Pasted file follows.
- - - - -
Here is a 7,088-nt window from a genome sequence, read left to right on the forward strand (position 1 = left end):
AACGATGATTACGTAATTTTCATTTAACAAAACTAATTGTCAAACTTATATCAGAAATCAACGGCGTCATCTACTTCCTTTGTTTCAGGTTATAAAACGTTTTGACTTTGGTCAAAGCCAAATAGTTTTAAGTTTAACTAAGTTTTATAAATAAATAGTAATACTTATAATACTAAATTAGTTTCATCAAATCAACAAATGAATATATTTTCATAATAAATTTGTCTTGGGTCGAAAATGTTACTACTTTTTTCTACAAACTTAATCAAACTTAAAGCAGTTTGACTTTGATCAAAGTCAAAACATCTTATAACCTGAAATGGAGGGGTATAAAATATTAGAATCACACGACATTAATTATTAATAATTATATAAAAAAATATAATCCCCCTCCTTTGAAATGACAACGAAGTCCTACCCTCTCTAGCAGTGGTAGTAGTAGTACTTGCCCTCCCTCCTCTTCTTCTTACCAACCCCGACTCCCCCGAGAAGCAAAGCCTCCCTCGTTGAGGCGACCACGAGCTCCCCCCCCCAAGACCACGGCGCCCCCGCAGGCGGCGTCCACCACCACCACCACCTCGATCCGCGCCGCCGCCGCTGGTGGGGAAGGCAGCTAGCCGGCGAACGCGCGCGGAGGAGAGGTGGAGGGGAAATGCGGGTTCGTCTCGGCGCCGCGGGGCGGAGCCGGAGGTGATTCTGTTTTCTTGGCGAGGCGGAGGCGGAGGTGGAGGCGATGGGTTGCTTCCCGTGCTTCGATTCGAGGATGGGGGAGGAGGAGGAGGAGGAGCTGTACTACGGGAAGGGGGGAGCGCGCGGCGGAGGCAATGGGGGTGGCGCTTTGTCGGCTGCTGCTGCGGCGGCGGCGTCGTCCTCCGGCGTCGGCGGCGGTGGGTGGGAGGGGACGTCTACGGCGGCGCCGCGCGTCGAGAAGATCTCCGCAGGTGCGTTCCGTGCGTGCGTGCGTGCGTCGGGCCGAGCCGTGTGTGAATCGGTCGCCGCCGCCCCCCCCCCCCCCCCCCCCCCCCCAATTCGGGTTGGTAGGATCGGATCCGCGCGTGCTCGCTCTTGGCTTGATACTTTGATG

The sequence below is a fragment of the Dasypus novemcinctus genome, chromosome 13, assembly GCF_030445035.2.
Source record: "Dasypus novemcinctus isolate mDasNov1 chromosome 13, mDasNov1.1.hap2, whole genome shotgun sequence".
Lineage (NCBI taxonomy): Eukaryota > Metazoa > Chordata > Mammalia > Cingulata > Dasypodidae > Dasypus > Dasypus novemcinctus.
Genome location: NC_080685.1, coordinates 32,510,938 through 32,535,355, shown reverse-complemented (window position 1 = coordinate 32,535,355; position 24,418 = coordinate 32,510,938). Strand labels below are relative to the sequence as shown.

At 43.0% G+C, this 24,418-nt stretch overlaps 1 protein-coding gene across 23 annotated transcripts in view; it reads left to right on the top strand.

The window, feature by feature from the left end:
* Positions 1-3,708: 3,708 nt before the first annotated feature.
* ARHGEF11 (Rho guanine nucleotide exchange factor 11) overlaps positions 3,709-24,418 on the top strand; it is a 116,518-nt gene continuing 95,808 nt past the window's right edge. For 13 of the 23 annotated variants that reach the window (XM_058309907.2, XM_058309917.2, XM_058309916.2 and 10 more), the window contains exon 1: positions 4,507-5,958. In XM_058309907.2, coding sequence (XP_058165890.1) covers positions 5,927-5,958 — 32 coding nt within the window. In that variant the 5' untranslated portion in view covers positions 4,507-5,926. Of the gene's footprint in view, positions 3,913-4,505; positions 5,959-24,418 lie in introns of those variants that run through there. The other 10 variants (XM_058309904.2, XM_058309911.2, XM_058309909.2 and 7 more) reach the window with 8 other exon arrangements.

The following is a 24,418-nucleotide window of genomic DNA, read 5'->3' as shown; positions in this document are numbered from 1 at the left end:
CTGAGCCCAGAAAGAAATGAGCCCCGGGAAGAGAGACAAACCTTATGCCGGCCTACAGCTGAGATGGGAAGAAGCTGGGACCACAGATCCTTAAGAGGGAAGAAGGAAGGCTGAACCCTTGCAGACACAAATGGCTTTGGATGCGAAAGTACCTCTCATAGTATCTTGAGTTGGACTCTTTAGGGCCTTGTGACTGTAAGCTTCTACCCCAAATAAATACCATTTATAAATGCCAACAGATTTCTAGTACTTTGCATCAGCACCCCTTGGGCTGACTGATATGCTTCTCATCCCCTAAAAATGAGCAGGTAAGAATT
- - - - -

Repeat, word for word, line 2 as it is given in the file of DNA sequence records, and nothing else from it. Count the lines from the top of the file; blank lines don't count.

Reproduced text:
AACGATGATTACGTAATTTTCATTTAACAAAACTAATTGTCAAACTTATATCAGAAATCAACGGCGTCATCTACTTCCTTTGTTTCAGGTTATAAAACGTTTTGACTTTGGTCAAAGCCAAATAGTTTTAAGTTTAACTAAGTTTTATAAATAAATAGTAATACTTATAATACTAAATTAGTTTCATCAAATCAACAAATGAATATATTTTCATAATAAATTTGTCTTGGGTCGAAAATGTTACTACTTTTTTCTACAAACTTAATCAAACTTAAAGCAGTTTGACTTTGATCAAAGTCAAAACATCTTATAACCTGAAATGGAGGGGTATAAAATATTAGAATCACACGACATTAATTATTAATAATTATATAAAAAAATATAATCCCCCTCCTTTGAAATGACAACGAAGTCCTACCCTCTCTAGCAGTGGTAGTAGTAGTACTTGCCCTCCCTCCTCTTCTTCTTACCAACCCCGACTCCCCCGAGAAGCAAAGCCTCCCTCGTTGAGGCGACCACGAGCTCCCCCCCCCAAGACCACGGCGCCCCCGCAGGCGGCGTCCACCACCACCACCACCTCGATCCGCGCCGCCGCCGCTGGTGGGGAAGGCAGCTAGCCGGCGAACGCGCGCGGAGGAGAGGTGGAGGGGAAATGCGGGTTCGTCTCGGCGCCGCGGGGCGGAGCCGGAGGTGATTCTGTTTTCTTGGCGAGGCGGAGGCGGAGGTGGAGGCGATGGGTTGCTTCCCGTGCTTCGATTCGAGGATGGGGGAGGAGGAGGAGGAGGAGCTGTACTACGGGAAGGGGGGAGCGCGCGGCGGAGGCAATGGGGGTGGCGCTTTGTCGGCTGCTGCTGCGGCGGCGGCGTCGTCCTCCGGCGTCGGCGGCGGTGGGTGGGAGGGGACGTCTACGGCGGCGCCGCGCGTCGAGAAGATCTCCGCAGGTGCGTTCCGTGCGTGCGTGCGTGCGTCGGGCCGAGCCGTGTGTGAATCGGTCGCCGCCGCCCCCCCCCCCCCCCCCCCCCCCCCAATTCGGGTTGGTAGGATCGGATCCGCGCGTGCTCGCTCTTGGCTTGATACTTTGATG